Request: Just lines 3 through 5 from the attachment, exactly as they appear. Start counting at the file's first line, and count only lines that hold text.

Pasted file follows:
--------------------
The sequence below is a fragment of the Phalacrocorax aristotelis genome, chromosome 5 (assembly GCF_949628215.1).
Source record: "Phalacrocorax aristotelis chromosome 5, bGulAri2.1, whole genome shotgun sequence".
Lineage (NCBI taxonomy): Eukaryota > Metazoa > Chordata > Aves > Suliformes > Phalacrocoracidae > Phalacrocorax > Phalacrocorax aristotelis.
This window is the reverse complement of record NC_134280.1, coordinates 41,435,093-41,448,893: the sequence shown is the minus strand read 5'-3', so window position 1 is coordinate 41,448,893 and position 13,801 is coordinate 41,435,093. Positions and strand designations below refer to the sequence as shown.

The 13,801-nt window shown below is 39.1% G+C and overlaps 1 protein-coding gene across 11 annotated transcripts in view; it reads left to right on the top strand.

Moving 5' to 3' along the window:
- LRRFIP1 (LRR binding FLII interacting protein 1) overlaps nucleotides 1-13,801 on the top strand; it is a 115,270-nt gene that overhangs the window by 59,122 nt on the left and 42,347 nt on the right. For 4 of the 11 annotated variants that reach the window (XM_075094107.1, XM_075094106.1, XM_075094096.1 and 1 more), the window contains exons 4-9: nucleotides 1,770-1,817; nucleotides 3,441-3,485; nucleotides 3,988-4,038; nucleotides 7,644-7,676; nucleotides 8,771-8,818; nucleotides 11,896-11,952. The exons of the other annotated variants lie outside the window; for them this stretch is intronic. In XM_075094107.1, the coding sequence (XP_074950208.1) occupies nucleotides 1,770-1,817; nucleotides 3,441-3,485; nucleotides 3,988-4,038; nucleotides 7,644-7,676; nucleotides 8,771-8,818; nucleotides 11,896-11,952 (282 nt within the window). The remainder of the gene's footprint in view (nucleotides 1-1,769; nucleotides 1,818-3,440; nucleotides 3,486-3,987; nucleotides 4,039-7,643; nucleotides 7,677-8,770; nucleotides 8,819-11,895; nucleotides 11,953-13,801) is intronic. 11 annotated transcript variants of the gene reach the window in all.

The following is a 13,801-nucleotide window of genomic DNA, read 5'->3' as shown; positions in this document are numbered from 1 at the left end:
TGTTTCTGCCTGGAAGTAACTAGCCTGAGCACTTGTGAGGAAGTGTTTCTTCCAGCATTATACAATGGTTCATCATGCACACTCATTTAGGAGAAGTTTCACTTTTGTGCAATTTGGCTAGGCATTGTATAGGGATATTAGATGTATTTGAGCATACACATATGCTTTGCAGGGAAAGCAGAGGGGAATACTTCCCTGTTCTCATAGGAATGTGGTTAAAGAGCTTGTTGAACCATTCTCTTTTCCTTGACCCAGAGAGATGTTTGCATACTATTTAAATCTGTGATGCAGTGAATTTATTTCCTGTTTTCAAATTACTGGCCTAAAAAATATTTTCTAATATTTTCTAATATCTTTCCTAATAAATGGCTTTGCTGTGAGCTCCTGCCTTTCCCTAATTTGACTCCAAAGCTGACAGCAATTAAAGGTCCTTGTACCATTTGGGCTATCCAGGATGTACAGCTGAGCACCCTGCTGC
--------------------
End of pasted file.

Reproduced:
Lineage (NCBI taxonomy): Eukaryota > Metazoa > Chordata > Aves > Suliformes > Phalacrocoracidae > Phalacrocorax > Phalacrocorax aristotelis.
This window is the reverse complement of record NC_134280.1, coordinates 41,435,093-41,448,893: the sequence shown is the minus strand read 5'-3', so window position 1 is coordinate 41,448,893 and position 13,801 is coordinate 41,435,093. Positions and strand designations below refer to the sequence as shown.

The 13,801-nt window shown below is 39.1% G+C and overlaps 1 protein-coding gene across 11 annotated transcripts in view; it reads left to right on the top strand.